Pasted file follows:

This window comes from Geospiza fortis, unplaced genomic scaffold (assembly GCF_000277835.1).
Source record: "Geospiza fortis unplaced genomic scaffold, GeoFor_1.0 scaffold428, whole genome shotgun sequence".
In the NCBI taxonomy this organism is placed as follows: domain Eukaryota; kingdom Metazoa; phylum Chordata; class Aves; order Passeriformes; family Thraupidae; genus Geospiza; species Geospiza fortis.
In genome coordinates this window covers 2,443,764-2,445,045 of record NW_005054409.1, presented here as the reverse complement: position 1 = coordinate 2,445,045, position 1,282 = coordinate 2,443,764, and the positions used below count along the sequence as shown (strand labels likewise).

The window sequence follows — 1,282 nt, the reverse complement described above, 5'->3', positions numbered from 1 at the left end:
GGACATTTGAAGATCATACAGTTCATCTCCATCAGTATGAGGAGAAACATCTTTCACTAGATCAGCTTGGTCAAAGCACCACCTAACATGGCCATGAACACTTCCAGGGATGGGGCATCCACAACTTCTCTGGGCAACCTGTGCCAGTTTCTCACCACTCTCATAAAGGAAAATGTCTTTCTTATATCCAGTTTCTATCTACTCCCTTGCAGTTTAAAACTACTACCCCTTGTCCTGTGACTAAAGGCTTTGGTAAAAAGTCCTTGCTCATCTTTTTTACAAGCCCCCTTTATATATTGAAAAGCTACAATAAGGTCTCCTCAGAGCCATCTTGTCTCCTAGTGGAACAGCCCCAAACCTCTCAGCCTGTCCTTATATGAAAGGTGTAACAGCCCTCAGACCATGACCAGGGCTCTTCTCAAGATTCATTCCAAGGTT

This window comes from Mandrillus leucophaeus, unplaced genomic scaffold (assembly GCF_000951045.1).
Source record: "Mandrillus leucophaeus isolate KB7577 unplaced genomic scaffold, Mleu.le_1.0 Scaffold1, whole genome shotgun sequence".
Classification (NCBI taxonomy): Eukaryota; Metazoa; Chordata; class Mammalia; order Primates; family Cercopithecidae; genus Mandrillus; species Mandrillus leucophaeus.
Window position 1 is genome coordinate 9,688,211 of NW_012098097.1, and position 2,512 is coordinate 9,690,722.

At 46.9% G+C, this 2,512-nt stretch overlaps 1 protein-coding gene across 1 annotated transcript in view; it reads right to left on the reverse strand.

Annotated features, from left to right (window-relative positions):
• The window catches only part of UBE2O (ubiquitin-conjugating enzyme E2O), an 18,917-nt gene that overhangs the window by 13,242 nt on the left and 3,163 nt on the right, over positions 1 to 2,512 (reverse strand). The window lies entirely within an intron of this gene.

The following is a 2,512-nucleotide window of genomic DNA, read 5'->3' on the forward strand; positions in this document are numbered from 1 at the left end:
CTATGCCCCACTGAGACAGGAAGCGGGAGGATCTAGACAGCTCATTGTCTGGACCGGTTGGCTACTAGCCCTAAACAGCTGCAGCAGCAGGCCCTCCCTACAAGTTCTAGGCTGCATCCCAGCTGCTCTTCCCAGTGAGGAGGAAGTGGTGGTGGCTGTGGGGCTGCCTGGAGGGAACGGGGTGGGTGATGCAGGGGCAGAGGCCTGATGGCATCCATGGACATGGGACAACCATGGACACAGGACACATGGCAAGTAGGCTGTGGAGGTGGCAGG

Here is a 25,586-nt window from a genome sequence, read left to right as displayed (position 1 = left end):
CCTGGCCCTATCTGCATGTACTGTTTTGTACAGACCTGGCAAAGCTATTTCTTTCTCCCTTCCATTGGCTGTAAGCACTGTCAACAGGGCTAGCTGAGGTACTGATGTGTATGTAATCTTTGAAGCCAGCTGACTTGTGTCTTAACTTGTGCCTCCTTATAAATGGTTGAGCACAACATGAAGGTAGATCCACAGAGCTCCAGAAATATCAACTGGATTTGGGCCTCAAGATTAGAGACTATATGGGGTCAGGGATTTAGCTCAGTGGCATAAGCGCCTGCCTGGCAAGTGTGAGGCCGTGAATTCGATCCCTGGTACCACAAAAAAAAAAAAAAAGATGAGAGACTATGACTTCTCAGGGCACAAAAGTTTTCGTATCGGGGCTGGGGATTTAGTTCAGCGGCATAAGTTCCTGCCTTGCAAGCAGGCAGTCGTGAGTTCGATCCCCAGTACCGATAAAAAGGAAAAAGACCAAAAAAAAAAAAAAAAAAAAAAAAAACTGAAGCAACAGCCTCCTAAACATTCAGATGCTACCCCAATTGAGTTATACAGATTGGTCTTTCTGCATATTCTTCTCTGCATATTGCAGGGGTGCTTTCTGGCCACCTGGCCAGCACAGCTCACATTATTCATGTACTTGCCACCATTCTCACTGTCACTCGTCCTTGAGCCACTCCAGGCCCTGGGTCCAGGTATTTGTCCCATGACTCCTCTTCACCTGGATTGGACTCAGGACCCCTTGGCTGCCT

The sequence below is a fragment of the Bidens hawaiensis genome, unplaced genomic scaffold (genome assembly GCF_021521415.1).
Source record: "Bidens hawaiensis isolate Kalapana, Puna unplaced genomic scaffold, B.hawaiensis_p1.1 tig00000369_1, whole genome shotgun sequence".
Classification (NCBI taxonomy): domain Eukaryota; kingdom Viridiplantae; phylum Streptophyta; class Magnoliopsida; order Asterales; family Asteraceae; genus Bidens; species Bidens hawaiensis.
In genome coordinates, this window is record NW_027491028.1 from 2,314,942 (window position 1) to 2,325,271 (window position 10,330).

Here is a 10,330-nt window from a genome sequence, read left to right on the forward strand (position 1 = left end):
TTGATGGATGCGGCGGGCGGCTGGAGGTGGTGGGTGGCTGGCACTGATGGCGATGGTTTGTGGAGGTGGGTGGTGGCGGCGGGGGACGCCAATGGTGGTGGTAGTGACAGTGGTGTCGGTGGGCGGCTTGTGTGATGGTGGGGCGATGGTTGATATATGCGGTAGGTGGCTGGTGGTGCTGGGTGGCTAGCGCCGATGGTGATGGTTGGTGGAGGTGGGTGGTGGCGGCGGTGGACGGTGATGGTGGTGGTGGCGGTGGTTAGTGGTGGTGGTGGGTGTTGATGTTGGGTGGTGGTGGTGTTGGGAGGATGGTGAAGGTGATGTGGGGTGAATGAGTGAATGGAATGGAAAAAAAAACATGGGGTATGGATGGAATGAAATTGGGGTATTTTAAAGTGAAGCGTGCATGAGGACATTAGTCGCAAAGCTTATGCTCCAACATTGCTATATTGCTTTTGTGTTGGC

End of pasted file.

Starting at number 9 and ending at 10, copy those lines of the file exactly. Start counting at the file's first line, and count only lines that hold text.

Classification (NCBI taxonomy): Eukaryota; Metazoa; Chordata; class Mammalia; order Primates; family Cercopithecidae; genus Mandrillus; species Mandrillus leucophaeus.
Window position 1 is genome coordinate 9,688,211 of NW_012098097.1, and position 2,512 is coordinate 9,690,722.